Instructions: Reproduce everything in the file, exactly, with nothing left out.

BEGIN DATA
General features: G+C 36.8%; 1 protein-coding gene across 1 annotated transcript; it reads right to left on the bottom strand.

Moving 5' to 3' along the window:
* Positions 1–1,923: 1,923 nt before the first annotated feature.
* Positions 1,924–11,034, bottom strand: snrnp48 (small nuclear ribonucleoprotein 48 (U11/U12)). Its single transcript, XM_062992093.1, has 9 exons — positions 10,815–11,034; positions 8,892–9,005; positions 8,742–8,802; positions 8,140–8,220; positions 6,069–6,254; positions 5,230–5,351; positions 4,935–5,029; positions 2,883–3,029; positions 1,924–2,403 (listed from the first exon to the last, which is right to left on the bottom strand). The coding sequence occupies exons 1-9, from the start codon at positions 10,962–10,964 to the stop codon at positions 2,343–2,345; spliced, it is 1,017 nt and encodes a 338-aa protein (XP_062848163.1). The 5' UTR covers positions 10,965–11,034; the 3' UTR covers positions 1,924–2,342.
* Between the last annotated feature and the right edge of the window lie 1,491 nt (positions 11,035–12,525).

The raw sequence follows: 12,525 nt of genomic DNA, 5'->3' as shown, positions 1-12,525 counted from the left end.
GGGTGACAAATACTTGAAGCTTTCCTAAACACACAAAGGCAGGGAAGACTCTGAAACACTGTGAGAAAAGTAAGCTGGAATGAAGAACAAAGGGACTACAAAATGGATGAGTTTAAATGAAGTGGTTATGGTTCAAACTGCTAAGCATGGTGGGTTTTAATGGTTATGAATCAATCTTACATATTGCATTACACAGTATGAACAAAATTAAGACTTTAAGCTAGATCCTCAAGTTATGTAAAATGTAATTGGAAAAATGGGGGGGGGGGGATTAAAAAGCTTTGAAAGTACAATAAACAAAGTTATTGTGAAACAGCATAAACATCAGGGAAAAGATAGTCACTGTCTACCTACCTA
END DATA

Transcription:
General features: G+C 36.8%; 1 protein-coding gene across 1 annotated transcript; it reads right to left on the bottom strand.

Moving 5' to 3' along the window:
* Positions 1–1,923: 1,923 nt before the first annotated feature.
* Positions 1,924–11,034, bottom strand: snrnp48 (small nuclear ribonucleoprotein 48 (U11/U12)). Its single transcript, XM_062992093.1, has 9 exons — positions 10,815–11,034; positions 8,892–9,005; positions 8,742–8,802; positions 8,140–8,220; positions 6,069–6,254; positions 5,230–5,351; positions 4,935–5,029; positions 2,883–3,029; positions 1,924–2,403 (listed from the first exon to the last, which is right to left on the bottom strand). The coding sequence occupies exons 1-9, from the start codon at positions 10,962–10,964 to the stop codon at positions 2,343–2,345; spliced, it is 1,017 nt and encodes a 338-aa protein (XP_062848163.1). The 5' UTR covers positions 10,965–11,034; the 3' UTR covers positions 1,924–2,342.
* Between the last annotated feature and the right edge of the window lie 1,491 nt (positions 11,035–12,525).

The raw sequence follows: 12,525 nt of genomic DNA, 5'->3' as shown, positions 1-12,525 counted from the left end.
GGGTGACAAATACTTGAAGCTTTCCTAAACACACAAAGGCAGGGAAGACTCTGAAACACTGTGAGAAAAGTAAGCTGGAATGAAGAACAAAGGGACTACAAAATGGATGAGTTTAAATGAAGTGGTTATGGTTCAAACTGCTAAGCATGGTGGGTTTTAATGGTTATGAATCAATCTTACATATTGCATTACACAGTATGAACAAAATTAAGACTTTAAGCTAGATCCTCAAGTTATGTAAAATGTAATTGGAAAAATGGGGGGGGGGGGATTAAAAAGCTTTGAAAGTACAATAAACAAAGTTATTGTGAAACAGCATAAACATCAGGGAAAAGATAGTCACTGTCTACCTACCTA